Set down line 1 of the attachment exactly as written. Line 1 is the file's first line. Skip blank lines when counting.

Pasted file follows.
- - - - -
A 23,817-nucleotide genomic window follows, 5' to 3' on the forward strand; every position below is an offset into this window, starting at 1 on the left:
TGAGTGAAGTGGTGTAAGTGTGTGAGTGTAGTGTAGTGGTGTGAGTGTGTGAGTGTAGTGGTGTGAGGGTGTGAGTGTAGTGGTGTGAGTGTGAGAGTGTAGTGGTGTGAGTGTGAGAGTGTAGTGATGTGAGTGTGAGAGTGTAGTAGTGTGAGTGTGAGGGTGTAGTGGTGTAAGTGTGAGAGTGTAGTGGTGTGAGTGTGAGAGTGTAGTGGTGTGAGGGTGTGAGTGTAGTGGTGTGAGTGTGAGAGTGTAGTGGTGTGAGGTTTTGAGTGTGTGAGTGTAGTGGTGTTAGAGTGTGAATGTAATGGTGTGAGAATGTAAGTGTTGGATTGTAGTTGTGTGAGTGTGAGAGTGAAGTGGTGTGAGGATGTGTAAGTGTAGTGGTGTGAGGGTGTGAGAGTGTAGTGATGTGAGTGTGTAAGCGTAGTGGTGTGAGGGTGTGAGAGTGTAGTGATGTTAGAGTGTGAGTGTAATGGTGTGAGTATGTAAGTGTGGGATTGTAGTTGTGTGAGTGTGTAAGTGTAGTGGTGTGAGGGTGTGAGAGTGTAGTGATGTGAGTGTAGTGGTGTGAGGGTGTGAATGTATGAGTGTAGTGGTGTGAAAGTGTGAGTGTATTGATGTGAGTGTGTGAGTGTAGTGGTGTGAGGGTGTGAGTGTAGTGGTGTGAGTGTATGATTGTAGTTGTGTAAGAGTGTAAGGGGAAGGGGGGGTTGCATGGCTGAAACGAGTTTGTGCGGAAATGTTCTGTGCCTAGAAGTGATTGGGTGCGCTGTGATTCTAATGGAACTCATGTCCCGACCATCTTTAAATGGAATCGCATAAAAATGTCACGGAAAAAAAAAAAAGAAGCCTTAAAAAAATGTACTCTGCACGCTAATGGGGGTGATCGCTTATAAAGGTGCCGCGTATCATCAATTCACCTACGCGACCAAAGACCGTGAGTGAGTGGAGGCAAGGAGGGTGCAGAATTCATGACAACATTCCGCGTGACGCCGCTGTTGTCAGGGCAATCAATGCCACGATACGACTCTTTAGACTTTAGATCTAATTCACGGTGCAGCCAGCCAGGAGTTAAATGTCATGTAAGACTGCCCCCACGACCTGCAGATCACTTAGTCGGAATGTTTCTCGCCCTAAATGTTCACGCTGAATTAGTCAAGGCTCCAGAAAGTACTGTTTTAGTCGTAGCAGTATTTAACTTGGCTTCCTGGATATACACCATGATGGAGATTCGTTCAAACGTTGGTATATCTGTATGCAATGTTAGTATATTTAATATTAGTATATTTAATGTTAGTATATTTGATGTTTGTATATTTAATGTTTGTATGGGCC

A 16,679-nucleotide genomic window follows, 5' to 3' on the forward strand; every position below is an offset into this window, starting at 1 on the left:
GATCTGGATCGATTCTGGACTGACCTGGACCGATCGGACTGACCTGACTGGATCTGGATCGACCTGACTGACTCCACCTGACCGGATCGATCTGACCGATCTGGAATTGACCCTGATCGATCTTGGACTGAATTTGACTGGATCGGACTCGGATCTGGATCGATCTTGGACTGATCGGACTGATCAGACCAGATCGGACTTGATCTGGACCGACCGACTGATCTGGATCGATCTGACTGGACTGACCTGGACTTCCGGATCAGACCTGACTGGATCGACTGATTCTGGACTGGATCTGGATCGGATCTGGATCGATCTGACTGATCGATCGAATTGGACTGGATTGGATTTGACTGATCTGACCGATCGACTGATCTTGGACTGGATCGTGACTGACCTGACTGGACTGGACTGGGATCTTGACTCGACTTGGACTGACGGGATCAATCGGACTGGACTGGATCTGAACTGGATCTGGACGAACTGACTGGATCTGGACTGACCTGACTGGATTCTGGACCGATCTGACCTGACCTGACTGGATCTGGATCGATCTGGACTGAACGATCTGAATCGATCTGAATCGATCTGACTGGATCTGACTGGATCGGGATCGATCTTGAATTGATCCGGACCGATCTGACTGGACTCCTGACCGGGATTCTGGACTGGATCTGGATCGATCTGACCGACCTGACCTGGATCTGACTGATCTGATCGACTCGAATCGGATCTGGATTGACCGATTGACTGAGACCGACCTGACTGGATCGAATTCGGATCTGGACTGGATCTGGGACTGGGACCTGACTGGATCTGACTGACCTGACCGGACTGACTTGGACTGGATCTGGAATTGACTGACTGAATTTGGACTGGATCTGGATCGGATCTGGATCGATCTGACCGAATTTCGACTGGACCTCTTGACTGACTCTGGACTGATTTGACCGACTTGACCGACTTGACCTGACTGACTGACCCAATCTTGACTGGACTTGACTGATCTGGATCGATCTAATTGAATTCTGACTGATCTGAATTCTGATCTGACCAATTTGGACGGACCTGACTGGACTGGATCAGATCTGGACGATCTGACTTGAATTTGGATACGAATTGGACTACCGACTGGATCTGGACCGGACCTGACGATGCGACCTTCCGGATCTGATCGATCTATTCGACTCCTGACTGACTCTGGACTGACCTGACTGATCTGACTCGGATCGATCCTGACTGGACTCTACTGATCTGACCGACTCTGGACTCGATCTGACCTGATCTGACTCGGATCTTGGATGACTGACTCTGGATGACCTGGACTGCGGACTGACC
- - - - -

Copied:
A 23,817-nucleotide genomic window follows, 5' to 3' on the forward strand; every position below is an offset into this window, starting at 1 on the left: